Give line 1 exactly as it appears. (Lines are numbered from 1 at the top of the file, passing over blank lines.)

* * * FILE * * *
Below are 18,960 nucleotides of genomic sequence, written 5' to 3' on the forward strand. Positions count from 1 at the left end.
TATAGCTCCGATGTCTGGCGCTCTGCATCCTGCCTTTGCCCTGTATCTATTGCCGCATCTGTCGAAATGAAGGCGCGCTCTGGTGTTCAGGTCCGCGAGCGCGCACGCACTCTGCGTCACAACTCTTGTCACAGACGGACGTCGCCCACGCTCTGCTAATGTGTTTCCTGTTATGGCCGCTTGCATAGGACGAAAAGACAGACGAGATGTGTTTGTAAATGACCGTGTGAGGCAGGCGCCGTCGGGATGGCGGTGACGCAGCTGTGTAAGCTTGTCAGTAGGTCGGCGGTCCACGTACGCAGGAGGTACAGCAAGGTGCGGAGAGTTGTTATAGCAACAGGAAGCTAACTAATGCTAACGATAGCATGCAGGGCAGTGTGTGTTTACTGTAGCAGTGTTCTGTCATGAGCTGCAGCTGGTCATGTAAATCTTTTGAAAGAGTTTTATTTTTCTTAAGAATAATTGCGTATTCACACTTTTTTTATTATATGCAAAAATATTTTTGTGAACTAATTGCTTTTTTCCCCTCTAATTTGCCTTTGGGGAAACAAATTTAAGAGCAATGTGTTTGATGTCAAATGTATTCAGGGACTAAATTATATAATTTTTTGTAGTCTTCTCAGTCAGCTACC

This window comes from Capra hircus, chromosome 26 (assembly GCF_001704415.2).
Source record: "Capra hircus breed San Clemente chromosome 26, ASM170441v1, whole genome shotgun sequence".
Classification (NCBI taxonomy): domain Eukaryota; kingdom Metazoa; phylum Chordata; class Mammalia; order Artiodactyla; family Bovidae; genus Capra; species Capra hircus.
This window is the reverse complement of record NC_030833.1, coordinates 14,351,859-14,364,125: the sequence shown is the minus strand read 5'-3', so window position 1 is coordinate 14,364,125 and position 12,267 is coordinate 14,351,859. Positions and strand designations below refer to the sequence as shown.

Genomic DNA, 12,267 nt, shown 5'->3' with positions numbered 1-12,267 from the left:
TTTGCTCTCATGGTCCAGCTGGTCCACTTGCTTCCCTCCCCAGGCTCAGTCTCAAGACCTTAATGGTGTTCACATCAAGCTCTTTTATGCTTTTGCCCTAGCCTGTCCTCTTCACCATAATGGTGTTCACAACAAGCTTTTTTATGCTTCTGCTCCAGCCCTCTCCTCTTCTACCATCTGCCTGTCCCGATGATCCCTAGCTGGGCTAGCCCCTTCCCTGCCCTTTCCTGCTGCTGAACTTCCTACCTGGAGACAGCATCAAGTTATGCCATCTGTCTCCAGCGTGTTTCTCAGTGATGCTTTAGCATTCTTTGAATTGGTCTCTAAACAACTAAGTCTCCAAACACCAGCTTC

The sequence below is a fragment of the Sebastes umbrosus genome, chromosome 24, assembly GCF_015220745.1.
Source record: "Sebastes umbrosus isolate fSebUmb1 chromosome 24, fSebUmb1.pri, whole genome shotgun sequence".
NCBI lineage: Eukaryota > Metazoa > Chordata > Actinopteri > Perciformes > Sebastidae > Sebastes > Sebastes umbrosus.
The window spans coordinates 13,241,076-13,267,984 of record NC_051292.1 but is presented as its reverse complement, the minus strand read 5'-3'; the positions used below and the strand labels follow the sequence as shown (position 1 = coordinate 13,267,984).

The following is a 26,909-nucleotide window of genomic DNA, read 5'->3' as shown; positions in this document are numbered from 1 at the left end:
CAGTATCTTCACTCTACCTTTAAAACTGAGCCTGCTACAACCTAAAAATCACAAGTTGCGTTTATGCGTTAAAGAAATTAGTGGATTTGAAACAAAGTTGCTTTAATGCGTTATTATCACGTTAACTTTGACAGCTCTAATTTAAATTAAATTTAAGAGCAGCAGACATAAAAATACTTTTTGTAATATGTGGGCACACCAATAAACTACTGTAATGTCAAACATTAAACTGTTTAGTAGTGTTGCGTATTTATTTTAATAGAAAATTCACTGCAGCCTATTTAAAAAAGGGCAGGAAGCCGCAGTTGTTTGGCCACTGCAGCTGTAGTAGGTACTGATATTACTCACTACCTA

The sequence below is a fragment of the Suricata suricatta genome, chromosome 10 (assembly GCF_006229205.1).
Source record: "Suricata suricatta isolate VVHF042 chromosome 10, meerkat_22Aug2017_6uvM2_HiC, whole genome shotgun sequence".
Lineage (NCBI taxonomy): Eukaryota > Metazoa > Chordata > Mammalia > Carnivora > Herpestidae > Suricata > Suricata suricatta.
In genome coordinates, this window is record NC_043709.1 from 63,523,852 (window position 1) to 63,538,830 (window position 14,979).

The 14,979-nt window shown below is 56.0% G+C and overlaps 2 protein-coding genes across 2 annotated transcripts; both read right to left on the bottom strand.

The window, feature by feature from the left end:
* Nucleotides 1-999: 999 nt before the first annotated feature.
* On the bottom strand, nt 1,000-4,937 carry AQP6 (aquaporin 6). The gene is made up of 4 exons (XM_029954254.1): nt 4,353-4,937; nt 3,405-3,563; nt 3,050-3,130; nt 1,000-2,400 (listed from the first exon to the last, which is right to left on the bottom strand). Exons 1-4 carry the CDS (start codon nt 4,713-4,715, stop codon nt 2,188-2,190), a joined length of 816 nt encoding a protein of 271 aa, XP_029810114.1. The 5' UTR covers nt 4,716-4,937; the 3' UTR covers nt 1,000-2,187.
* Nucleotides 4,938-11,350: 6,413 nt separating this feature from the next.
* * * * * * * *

Below are 18,960 nucleotides of genomic sequence, written 5' to 3' on the forward strand. Positions count from 1 at the left end.